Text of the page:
I decided to do the same thing in my travels. I hit many churches. Did the same thing with Milady Annabelle later. She grew up Presbyterian. Her father and one of her grandfathers were Presbyterian ministers.

She enjoyed the variety of churches we checked out as much as I did.

In my travels in other countries I did the same thing now and then.

I’ve attended services in churches of just about every Christian denomination, even the Salvation Army – my latest has been our local Seventh Day Adventist church. Nice people. Vegetarians, by the way.

I’ve also attended services in a synagogue, mosque, temple, some more than once.

Going to church is a nice thing to do. People feel uplifted, whatever the creed. Feel a heartening togetherness.  Go home feeling good.

As for me, if I decided to become a regular, I believe I would choose the U-U’s – The Unitarian Universalists (Wikipedia!).

Here’s another 180-degree change in my thinking.

I have come to believe something that I never thought I would believe some years back.

I believed that we are born and we live our life and die when the time comes.

Now my thinking goes as follows.

Every day we make countless decisions. What to wear. What’s the first project at work. Where to go for lunch. What TV show to watch in the evening. And so on.

And as time goes on, big decisions. Where to go to college. What to major in. What first job to accept. Whom to marry. How many kids to have. On and on and on. All through life.

True of you, me, people all over the world.

So why can’t we make the most important decision of all? Which is when to die? That never comes up because it is so far-fetched, so outlandish. Many religions do not permit it. It’s a sin. We have no tradition of it. It goes against our culture. It is stigmatized.

I believe I have the right to decide. I believe you have the right.

I believe it can be a wise decision. Dying can be such a long and nasty process. Dying can be so expensive. Dying can be so hard on loved ones who have to take care of you until your last breath.

I know of two people who have checked out. In an easy and undramatic way.

One was Scott Nearing, an author I admired (Wikipedia!) He turned 100. Decided it was time. Went to bed. Stopped eating, but took water. He died in a month, his wife Helen holding his hand.

Another was an old Jain nun in India when I toured the country with my two Jain friends. (More about this in a minute.}  We visited her in a convent. She was in bed, very frail, but aware. A nun was sitting at her side, reading to her. The old nun was doing exactly what Scott Nearing did. People thought that was admirable.

I have no intention of taking my life. But who knows?

On this subject I have a little story I tell. Total fiction. It never happened. It goes like this.

I run into an old friend, Harry. And he says to me, “John, did you hear the awful thing that happened to Sam?”

“Sam?! What happened to Sam?”

“My God. A massive attack! The poor guy didn’t even make it to the hospital! And he was only 84 years old!”

Know what I think? Too bad. But that’s not a bad way to go.  May be perfect. Sam’s future might have been difficult indeed.

Another great change in my thinking.

Like most of you, I grew up eating beef and chicken and pork, but not fish. Pa and Ma did not eat much fish.

When I was 15 or so, I had a traumatic experience. Long story. I will keep it short.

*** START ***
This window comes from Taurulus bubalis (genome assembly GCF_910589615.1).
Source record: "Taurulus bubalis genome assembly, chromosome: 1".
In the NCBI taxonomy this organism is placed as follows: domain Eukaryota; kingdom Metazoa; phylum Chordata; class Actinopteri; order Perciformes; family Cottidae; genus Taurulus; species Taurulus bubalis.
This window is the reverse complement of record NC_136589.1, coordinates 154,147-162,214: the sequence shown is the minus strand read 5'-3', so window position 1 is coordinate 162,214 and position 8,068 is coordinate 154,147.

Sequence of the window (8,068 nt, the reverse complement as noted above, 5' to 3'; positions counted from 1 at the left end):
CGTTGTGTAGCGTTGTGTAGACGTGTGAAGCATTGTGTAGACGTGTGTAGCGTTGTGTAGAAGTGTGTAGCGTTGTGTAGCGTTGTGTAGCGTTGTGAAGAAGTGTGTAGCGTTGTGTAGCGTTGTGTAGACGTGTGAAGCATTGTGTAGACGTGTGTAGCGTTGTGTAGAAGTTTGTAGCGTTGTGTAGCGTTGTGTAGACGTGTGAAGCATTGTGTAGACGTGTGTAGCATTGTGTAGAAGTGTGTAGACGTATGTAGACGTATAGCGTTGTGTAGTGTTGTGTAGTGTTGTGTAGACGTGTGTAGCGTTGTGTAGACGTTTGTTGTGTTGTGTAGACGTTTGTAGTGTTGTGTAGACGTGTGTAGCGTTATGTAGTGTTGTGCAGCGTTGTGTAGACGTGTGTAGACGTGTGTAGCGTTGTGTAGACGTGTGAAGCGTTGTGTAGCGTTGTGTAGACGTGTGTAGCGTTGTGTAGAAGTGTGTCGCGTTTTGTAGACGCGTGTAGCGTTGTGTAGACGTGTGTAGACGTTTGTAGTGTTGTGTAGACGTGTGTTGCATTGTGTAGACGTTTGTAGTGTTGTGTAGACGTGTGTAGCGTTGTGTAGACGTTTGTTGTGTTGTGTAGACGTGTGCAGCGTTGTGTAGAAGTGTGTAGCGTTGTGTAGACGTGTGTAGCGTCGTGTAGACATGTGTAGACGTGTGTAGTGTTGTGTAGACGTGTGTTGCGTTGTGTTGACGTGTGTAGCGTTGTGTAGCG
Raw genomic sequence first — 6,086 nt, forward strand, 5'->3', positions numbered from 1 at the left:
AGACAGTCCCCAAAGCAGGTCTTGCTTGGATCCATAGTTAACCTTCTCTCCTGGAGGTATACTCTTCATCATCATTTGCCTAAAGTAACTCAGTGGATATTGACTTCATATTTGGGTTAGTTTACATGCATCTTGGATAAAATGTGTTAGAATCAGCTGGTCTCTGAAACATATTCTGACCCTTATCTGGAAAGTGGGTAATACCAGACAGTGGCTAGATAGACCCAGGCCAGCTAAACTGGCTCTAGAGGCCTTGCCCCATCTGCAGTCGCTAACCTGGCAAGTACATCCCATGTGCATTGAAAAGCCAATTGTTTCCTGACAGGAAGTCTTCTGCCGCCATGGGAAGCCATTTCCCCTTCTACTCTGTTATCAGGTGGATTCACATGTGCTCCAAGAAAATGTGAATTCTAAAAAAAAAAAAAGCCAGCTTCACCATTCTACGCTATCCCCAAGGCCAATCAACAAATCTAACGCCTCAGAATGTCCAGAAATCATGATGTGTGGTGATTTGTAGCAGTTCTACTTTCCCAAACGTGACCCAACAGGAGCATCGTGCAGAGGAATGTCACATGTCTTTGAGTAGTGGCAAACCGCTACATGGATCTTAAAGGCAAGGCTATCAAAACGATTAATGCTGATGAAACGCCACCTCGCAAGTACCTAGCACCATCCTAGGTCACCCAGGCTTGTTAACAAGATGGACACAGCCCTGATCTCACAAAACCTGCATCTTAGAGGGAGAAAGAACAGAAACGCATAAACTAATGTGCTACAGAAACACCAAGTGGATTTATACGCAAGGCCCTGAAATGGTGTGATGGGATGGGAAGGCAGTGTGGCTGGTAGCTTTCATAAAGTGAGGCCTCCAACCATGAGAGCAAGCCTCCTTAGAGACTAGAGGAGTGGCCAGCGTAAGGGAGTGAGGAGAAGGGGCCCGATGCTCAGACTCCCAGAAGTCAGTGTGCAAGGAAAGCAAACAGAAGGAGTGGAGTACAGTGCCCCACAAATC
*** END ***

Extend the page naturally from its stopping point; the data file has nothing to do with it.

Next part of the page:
Pa drove up to Quebec to visit his family and took me with him. They were farmers. They depended on that farm for all necessities to get them through the year.

Well, among their livestock was one great big hog. I loved that hog.

One morning I walked down to the barn and was totally shocked to see what was going on.

Pa was there with my grandpa and uncle Armand. Working hard.

They had taken my hog out of its pen and had tied a rope to its rear hooves. Had pulled it up high on a pole. Its head was down by my grandfather’s chest. It was squealing. Screeching for its life. Terrified. Grandma must have heard it up at the house.

Grandpa took a big knife and slit its throat. Blood started pouring into a bucket on the ground. Uncle Armand took the bucket up to my grandma. She had her big cast iron stove ready. She was going to make blood sausage.

Grandpa took his big knife and slit my hog’s stomach. All its entrails spilled out.

It was just awful.

What I didn’t realize was that they depended on that hog to get through the coming winter. One hog every year. I learned that long later.

That was the start of my becoming vegetarian.

Many years later I went to India for seven weeks with Sulekh and his wife Ravi, who were dear friends. They were Indians (Jains / Jainism is an ancient religion akin to Buddhism) going back for a visit. Total vegetarians based on their religious belief in “ahimsa,” absolute non-violence. Do not hurt any living thing! So I also had to be vegetarian for those seven weeks. It was either that or go hungry.

That clinched it for me. I got to like the food they were eating. And I liked the idea of not hurting any animals.

I am the only vegetarian in my family. They do not hold it against me although I am sure they find it strange.

Being a vegetarian is an excellent idea. A huge and proven benefit is that it’s a very healthful diet. It’s one reason I am doing so well at ninety.

Going vegetarian has been a great adventure.

I’ve changed in other ways also. And for the better.

Well, while I’m at it I’ll tell you about other beliefs that have surfaced in me and changed my lifestyle. You might call them core beliefs.

One is that a lot of people want the best of anything and everything. The best this and the best that. Even if they have to scrimp and save to get it. Even if they have to borrow.